The Monetary Authority of Singapore says social media influencers who offer financial advice - “finfluencers” - must comply with the same disclosure requirements as regulated firms or risk being placed on its investor alert list.
The rise of retail cryptocurrency trading has been accompanied by the emergence on social media platforms of such as US-based Wendy O who give their advice to followers on subjects such as decentralised finance and non-fungible tokens.
In June the Thai Securities and Futures Commission banned the sale of Fan Tokens in the Kingdom, defined as assets tokenised by influencers’ fame and a number of other regulators in the region are similarly concerned about this issue.
Miscreants will be added to investor alert list
In response to an enquiry from Capital.com the MAS said that third parties - including social media influencers - may solicit customers in Singapore on behalf of providers of regulated payment services such as digital payment tokens (DPTs), this must be done within the existing rule book.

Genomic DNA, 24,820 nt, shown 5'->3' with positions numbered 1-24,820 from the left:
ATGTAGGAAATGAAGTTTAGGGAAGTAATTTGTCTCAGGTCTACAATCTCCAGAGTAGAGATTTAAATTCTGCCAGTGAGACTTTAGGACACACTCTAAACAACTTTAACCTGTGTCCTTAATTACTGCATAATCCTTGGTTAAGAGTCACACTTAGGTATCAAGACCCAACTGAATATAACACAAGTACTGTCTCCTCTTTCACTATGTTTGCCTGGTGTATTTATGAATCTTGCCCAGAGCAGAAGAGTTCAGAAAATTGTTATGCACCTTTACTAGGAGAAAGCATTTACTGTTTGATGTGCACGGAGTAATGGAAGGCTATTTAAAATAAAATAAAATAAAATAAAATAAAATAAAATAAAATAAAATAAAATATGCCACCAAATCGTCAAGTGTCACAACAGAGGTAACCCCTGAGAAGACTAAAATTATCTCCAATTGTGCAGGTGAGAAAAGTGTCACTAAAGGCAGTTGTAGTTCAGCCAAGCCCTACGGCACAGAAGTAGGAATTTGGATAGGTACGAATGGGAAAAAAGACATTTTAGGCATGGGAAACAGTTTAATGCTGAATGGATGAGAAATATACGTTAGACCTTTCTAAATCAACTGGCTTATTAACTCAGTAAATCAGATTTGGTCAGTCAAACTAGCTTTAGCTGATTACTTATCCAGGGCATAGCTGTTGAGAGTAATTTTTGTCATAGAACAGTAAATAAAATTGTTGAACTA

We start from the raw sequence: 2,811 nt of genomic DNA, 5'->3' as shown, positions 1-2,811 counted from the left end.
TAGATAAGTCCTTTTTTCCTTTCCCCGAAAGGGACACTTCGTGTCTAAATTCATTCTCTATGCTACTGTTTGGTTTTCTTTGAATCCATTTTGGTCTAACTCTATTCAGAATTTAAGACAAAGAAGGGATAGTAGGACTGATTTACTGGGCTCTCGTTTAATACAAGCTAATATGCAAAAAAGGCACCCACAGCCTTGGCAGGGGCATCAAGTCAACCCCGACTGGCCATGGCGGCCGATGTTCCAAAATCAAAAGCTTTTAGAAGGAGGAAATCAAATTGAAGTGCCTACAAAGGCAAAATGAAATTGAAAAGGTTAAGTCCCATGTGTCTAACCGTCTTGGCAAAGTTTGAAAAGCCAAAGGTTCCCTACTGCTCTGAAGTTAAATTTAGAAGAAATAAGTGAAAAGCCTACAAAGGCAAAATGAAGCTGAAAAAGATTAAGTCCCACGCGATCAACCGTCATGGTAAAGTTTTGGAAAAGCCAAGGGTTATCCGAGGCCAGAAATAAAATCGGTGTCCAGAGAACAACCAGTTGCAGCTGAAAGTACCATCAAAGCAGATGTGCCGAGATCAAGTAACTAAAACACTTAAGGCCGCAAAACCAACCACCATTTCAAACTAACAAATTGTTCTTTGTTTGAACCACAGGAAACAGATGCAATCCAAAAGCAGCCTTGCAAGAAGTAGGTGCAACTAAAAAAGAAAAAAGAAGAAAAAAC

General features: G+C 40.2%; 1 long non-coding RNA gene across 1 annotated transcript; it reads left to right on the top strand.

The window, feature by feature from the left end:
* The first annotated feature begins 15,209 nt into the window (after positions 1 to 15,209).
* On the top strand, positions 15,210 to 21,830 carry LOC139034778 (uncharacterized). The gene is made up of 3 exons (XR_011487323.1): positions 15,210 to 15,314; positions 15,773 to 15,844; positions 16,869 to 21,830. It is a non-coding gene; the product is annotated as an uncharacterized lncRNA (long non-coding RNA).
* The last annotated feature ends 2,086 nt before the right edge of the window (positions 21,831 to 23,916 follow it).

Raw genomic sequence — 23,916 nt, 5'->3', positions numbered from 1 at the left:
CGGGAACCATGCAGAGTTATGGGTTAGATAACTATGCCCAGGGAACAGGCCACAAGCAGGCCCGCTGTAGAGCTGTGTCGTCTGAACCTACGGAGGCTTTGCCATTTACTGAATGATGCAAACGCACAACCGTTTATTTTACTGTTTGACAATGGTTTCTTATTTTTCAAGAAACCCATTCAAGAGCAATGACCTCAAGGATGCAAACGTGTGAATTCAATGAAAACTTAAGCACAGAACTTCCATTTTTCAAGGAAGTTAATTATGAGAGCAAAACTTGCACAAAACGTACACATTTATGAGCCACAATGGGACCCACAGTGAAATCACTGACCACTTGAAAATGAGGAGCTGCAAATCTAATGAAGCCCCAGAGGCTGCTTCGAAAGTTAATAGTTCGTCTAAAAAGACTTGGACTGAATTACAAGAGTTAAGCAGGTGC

“However, such third parties must comply with the same disclosure requirements as regulated entities, including issuing warnings to consumers to alert them to the risks of trading DPTs, such as possibly losing all their money or tokens,” an MAS spokesperson told Capital.com.
The spokesperson went on to say that unlicenced entities that solicit customers in Singapore may be placed on the MAS investor alert list and investigated for breaches of the Payment Services Act.
Disclaimers use not universal by finfluencers
Research by internet analysis firm Plaxful earlier this year said that 14% of finfluencer content did not include such disclaimers and that more than half (52%) of finfluencer accounts analysed had posted at least one misleading video.
Today Capital.com has published an in-depth look at how regulators in Asia-Pacific are dealing with the rise of the finfluencers, “Asia-Pacific regulators scrutinise the role of ‘finfluencers’”.